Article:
SB 12

86(R) - 2019
Senate State Affairs
House Pensions, Investments, & Financial Services
Senate State Affairs
House Pensions, Investments, & Financial Services

Vote Recommendation

  • Neutral
  • Neutral
  • Neutral
  • Negative
  • Negative


Joan Huffman
Brian Birdwell
Dawn Buckingham
Donna Campbell
Pete Flores
Bob Hall
Juan "Chuy" Hinojosa
Bryan Hughes
Nathan Johnson
Lois Kolkhorst
Jane Nelson
Robert Nichols
Angela Paxton
Charles Perry
Beverly Powell
José Rodríguez
Larry Taylor
Kirk Watson
Royce West
Judith Zaffirini


Greg Bonnen

Bill Caption

Relating to the contributions to the Teacher Retirement System of Texas.

Fiscal Notes

Estimated Two-year Net Impact to General Revenue Related Funds for SB12, Committee Report 2nd House, Substituted: a negative impact of ($1,360,015,672) through the biennium ending August 31, 2021.

Bill Analysis

SB 12 would increase the state contribution rate to the Teacher Retirement System gradually until 2023. Teacher contributions would not change. The state contribution would increase from 7.25% to 8.8%. The employer or district contribution would not change. 

Vote Recommendation Notes

Texas has an obligation to pay its teachers their promised retirement, however TRS has consistently missed its actuarial assumptions which have led to large liabilities that will be covered by the Texas taxpayers and teachers. Texas is not the only state to do this, states around the nation are underfunded due to missed actuarial assumptions. Even the highest funded states are not 100% funded because of the structural defined benefit (DB) problem. The goal of retirement saving is to create equity yet not a single state in the US has met their assumptions. Contribution rates have been raised before and will likely be raised again if this problem is not addressed. Raising the contributions will shore up the liabilities in the short term, however the larger defined benefit pension problem will plague Texas and the rest of the country if reform isn't enacted.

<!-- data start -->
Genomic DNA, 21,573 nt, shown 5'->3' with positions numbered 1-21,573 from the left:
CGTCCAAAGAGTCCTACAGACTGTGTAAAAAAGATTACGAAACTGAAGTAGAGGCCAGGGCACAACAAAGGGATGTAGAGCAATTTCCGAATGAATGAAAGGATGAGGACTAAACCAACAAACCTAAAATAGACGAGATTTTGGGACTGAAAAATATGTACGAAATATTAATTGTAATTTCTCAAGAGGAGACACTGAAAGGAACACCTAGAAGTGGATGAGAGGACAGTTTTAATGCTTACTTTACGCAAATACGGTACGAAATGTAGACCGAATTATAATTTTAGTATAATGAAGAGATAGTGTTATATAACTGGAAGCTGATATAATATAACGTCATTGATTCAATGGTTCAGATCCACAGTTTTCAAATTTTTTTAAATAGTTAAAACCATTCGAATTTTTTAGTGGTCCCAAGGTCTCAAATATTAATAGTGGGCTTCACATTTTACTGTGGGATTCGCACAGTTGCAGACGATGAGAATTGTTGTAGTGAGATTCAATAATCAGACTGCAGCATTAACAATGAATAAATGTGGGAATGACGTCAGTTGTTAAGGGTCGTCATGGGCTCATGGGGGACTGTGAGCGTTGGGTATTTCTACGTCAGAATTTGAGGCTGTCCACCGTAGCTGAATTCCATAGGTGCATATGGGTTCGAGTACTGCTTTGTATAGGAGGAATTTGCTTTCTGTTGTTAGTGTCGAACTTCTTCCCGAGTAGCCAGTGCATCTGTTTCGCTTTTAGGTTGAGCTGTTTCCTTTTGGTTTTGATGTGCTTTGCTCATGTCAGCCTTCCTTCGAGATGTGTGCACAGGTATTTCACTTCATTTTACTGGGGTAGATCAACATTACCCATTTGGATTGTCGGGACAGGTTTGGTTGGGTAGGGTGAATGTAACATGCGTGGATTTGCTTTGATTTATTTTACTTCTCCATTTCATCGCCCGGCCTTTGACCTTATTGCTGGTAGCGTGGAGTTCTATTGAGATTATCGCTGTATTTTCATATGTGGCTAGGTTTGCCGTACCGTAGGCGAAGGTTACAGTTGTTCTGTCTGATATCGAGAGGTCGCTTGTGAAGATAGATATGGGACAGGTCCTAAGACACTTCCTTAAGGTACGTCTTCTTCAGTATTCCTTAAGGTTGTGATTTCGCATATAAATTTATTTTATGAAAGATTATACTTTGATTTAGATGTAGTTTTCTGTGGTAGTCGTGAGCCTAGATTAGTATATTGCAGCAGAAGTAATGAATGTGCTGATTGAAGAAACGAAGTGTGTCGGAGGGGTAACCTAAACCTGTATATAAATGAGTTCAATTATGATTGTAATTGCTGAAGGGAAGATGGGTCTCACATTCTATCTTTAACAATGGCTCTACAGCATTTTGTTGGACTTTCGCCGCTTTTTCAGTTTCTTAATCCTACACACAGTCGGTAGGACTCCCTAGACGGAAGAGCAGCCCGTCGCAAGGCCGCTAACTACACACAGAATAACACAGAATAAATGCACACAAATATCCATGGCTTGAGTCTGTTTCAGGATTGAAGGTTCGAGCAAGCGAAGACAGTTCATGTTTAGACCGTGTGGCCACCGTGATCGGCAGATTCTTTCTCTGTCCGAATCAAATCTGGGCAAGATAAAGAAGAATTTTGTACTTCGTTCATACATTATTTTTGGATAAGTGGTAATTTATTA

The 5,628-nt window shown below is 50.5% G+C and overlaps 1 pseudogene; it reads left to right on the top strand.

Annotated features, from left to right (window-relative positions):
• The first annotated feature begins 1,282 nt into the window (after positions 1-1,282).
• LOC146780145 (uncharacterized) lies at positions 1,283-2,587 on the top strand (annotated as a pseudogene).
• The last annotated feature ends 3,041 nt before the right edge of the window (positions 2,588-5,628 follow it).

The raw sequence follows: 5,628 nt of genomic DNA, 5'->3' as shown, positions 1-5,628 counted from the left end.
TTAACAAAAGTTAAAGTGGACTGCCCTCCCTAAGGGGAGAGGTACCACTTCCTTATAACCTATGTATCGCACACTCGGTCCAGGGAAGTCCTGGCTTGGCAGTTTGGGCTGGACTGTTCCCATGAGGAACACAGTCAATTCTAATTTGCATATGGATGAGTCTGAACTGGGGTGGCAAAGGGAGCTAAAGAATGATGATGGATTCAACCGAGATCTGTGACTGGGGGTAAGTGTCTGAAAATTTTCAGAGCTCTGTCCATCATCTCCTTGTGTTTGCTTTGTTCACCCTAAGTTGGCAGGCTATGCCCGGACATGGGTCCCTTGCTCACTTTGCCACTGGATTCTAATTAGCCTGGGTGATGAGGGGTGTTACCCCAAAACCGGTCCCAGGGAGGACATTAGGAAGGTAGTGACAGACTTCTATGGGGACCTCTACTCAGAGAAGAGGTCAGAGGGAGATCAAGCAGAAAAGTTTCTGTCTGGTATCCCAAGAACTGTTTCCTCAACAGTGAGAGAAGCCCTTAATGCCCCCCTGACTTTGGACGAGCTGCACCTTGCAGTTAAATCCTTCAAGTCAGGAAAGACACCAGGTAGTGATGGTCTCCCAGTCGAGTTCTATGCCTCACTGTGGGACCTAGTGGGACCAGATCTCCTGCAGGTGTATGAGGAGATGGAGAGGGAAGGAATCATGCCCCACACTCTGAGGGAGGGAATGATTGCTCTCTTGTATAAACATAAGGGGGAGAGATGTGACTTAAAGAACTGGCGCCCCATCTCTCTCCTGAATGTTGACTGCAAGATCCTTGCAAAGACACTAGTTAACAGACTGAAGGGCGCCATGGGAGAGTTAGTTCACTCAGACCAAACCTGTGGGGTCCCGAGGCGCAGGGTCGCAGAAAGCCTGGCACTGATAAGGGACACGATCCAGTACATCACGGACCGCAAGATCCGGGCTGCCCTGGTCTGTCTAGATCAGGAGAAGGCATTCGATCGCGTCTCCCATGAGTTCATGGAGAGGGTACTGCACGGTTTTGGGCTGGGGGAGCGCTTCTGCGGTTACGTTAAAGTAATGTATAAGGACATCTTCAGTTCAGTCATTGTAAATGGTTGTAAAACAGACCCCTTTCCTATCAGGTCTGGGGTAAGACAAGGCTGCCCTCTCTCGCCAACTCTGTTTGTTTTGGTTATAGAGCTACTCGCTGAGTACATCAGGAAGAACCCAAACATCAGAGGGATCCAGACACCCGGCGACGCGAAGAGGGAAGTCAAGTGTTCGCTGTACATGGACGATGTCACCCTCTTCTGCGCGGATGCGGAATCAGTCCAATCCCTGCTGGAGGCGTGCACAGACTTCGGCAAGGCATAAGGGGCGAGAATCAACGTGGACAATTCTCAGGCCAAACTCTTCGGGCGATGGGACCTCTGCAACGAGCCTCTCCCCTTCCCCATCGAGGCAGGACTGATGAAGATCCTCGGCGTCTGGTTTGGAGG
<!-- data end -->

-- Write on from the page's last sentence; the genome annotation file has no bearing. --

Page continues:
Texas Action urges the legislature to lead the country in taking control of this issue. Conservative actuarial assumptions and expansion of retirement options will help keep Texas out of the developing pension crisis and protect Texas tax payers. Structurally, we need to migrate to a defined contribution plan to replace the current defined benefit plan. Unfortunately, SB 12 fails to bring TRS into solvency, continues to significantly increase costs to taxpayers, and kicks the can down the road for another legislature to address the structural deficiencies of the current system. For these reasons we oppose SB 12.